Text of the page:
Kevin Williamson of National Review Online turns his attention to partisans’ efforts to turn every political disagreement into a battle between good and evil.

When considering the major failures of recent American governance – the 2008-09 financial crisis, the catastrophe that is U.S. policy in the Mideast – the one thing that any honest-minded person must conclude is: Nobody meant for things to turn out this way. It is impossible to make precise predictions about the effects of government policy; that is the nature of systems characterized by high levels of complexity. It’s one thing to predict that it’ll be colder during the winter, but another thing to predict down to the millimeter how much snow will fall on a particular acre in rural Maine on the third Wednesday in February, which is really what we expect from our public policy.

Classic cowboy movies, in contrast, are not complex at all: The good guys wear white hats, the bad guys wear black hats, all hats remain firmly affixed to all heads at all times, and that’s that. You can pretty much always predict how an old Western is going to turn out.

But that isn’t how the real world works. …

… In popular culture, it is a commonplace that we could have cures for AIDS or cancer if not for the greed of doctors and pharmaceutical companies, that we could have cars that run off of sunshine and goodwill if not for the wickedness of the oil barons. Progressive media is entirely captive to the Evil-Man Theory of Everything, and popular left-leaning commentators such as Thom Hartmann are as crude in their illiterate moralism as any 1930s demagogue – indeed, as economic analysis, their views are indistinguishable from those of Father Coughlin.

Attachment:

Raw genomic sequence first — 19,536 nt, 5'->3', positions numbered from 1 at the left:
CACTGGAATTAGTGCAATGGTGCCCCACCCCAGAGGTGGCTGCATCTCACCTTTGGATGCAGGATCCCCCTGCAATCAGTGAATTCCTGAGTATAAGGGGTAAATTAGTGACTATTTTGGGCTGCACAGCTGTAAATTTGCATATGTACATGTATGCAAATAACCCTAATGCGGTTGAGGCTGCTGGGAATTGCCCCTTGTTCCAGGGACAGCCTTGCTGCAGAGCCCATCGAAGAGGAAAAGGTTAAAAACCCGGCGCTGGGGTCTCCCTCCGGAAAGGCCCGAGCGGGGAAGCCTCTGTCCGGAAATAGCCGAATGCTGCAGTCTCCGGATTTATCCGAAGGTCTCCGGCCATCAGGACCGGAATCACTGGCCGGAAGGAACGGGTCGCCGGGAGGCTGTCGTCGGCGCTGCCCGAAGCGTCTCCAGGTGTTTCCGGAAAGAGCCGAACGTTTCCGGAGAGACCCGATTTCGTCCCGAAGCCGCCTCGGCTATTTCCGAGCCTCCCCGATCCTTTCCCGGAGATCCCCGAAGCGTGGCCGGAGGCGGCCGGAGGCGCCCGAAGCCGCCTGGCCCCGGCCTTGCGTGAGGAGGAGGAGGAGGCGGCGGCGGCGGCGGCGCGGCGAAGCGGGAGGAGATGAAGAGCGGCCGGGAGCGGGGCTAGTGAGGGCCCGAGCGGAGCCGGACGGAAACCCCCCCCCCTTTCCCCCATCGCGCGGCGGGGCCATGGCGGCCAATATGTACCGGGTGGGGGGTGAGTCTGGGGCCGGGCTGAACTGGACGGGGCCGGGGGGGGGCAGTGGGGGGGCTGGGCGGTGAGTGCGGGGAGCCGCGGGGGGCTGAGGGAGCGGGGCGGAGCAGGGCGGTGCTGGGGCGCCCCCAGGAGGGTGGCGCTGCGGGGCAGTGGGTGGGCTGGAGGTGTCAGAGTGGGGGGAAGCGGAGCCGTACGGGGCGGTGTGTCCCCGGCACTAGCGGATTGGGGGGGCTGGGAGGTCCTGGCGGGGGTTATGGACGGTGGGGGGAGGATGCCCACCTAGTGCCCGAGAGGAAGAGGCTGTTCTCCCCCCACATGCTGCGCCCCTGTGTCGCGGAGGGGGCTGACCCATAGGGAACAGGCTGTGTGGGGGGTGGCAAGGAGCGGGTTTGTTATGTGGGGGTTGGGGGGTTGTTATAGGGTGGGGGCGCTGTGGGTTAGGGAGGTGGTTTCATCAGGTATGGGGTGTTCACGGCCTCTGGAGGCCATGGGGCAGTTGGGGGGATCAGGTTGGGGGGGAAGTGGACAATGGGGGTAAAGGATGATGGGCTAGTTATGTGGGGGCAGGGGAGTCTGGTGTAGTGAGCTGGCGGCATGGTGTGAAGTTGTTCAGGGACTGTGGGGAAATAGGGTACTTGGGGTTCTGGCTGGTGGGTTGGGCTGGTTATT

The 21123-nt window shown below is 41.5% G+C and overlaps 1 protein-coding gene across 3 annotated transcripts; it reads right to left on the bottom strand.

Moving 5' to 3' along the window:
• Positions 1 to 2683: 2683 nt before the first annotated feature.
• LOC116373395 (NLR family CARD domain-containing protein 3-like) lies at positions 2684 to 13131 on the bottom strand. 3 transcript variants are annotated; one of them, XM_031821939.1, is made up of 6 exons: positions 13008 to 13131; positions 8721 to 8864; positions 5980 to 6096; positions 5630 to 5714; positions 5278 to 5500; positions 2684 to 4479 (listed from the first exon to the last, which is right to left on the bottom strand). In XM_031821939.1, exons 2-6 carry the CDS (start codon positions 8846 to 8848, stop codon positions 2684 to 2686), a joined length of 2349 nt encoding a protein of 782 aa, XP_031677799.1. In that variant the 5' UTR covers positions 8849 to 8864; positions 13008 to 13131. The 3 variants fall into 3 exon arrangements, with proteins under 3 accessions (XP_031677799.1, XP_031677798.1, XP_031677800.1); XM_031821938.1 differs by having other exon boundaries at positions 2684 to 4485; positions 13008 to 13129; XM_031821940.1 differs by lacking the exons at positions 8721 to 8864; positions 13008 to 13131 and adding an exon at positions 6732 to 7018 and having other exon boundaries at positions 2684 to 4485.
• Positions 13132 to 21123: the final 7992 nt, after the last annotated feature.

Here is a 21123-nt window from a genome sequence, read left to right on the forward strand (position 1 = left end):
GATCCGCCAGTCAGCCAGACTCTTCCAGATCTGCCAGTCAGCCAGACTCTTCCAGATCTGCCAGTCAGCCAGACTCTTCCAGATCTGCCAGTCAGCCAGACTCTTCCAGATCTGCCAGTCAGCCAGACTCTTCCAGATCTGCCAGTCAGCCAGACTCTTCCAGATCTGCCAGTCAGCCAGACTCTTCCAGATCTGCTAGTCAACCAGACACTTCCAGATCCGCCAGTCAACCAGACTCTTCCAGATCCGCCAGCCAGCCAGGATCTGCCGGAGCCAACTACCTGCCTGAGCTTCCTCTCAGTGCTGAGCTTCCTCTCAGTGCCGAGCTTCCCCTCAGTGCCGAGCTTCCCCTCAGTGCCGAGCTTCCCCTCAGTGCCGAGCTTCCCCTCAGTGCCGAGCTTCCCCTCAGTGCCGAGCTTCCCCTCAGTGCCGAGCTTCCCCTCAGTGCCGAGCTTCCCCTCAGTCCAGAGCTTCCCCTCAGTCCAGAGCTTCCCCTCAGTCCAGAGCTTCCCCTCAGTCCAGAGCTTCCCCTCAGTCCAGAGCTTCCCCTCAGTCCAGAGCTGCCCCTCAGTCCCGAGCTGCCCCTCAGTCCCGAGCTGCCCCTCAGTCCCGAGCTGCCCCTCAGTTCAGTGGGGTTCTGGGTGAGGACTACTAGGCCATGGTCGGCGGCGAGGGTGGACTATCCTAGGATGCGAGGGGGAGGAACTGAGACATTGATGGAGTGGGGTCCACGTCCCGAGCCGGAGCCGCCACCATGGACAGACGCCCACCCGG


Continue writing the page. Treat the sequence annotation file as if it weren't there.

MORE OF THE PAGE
The tendency festers in some quadrants of the Right as well. It is one thing to believe that Barack Obama, cookie-cutter Ivy League progressive that he is, broadly sympathizes with the critique of American power proffered by Edward Said or any of the other voguish leftists he would have encountered as a student and activist; it is another thing entirely to argue that the United States failed to prevent the emergence of the Islamic State because Barack Obama is a jihadist saboteur. Even if you believe that Barack Obama is a genuinely bad man – a black-hat-wearing SOB – that would not be a sufficient explanation for the defects of his administration or for the failures of American policy abroad.